The one who keeps anger in check as it arises,
As one would a careening chariot,
I call a charioteer.
Others are merely rein-holders.

Dhammapada v. 222, translated by Gil Fronsdal

A lively analogy, isn’t it? Particularly apt when you think about people who drive cars with anger, careening in dangerous ways.

In this verse, our anger is like a horse pulling a chariot (our bodies). The horse might have been spooked by something that happened, perhaps something harmless like a dog jumping out or a loud sound. But we know what an out -of-control horse looks like, and we know what our own out-of-control anger feels like. At those times, can we find the reins? Can we feel the energy of the anger and not just let it fly but apply some wise restraint?

One thing we can do is be on guard for the beginning of anger – catch it, recognize it, and see its danger when it’s just budding. My favorite response when I feel anger rising up is simply silence; to feel the burn but not feed it; to let the associated physical sensations become the object of my awareness. Usually only 30 seconds’ silence is enough to defuse the explosion.

Once an anger-fire gets burning, any amount of damage may follow. A stored-up litany of offenses comes pouring out, hurtful words are said (or shouted), things that cannot be undone are sometimes done. Trust between people, fragile at the best of times, is destroyed.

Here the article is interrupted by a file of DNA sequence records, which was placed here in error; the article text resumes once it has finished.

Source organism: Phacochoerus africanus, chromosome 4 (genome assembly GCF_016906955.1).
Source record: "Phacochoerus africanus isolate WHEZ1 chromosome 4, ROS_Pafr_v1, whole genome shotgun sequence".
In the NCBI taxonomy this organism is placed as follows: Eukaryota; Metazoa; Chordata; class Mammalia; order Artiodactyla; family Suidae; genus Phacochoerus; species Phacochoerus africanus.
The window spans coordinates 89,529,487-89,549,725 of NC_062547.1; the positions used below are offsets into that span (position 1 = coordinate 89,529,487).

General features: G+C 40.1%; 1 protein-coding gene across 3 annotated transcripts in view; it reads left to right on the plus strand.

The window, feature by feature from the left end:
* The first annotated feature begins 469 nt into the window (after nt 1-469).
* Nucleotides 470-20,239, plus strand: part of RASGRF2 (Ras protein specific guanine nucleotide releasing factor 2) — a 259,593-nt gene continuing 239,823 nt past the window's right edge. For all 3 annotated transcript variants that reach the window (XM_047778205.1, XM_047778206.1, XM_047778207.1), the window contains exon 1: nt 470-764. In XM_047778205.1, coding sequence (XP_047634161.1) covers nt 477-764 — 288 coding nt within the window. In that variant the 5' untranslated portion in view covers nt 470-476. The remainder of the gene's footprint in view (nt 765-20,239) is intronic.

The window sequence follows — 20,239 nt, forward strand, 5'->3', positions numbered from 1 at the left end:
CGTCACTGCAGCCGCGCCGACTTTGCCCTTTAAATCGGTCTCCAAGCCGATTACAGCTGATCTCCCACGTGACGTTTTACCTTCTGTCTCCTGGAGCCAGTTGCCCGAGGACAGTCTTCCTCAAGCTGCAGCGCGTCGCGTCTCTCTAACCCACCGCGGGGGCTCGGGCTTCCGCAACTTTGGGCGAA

Some people will say that anger is a necessary, psychologically helpful emotion, but I can’t agree; I’ve never seen anything get resolved through anger. Anger just feeds itself into a bigger and bigger flame, circling around and around. Anger only involves the one who is angry, the object of the anger is rarely “taught” anything, except to back away and stay away.

The choices we make when we feel strong emotions will have consequences, will produce good or bad results. Are we rein-holders or charioteers?

About lynnjkelly

Australian/American. Practicing Buddhist.
This entry was posted in Anger, Dhammapada. Bookmark the permalink.

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